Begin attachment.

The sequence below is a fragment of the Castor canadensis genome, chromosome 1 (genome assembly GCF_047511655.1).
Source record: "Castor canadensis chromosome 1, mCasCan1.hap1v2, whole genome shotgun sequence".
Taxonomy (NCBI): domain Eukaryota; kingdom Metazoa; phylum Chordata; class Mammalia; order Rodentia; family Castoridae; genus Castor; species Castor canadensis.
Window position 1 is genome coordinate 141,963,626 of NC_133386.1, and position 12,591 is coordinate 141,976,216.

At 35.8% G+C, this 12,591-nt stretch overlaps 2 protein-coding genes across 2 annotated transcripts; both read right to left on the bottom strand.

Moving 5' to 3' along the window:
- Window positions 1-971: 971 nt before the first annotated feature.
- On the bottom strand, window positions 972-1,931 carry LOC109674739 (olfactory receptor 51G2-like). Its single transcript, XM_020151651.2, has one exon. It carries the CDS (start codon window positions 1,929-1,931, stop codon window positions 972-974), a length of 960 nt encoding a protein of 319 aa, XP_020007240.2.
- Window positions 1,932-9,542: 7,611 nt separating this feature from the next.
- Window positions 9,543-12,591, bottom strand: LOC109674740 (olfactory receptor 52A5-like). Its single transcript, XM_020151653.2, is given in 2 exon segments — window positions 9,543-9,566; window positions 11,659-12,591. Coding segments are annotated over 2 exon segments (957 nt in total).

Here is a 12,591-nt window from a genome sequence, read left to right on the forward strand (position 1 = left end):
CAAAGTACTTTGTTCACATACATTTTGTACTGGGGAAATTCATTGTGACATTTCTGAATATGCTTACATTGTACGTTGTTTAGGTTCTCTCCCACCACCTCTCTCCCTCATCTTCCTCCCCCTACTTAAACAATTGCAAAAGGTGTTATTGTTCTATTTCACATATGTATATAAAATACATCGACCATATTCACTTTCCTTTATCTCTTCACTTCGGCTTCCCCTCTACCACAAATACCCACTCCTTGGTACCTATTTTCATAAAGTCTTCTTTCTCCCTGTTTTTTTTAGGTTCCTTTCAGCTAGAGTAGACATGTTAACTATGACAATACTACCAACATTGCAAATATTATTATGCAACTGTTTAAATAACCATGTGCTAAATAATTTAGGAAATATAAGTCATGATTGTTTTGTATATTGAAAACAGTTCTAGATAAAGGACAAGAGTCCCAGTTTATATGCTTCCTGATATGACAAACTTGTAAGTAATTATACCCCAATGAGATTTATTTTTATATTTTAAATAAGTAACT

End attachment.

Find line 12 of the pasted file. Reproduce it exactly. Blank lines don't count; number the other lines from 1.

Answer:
CAAAGTACTTTGTTCACATACATTTTGTACTGGGGAAATTCATTGTGACATTTCTGAATATGCTTACATTGTACGTTGTTTAGGTTCTCTCCCACCACCTCTCTCCCTCATCTTCCTCCCCCTACTTAAACAATTGCAAAAGGTGTTATTGTTCTATTTCACATATGTATATAAAATACATCGACCATATTCACTTTCCTTTATCTCTTCACTTCGGCTTCCCCTCTACCACAAATACCCACTCCTTGGTACCTATTTTCATAAAGTCTTCTTTCTCCCTGTTTTTTTTAGGTTCCTTTCAGCTAGAGTAGACATGTTAACTATGACAATACTACCAACATTGCAAATATTATTATGCAACTGTTTAAATAACCATGTGCTAAATAATTTAGGAAATATAAGTCATGATTGTTTTGTATATTGAAAACAGTTCTAGATAAAGGACAAGAGTCCCAGTTTATATGCTTCCTGATATGACAAACTTGTAAGTAATTATACCCCAATGAGATTTATTTTTATATTTTAAATAAGTAACT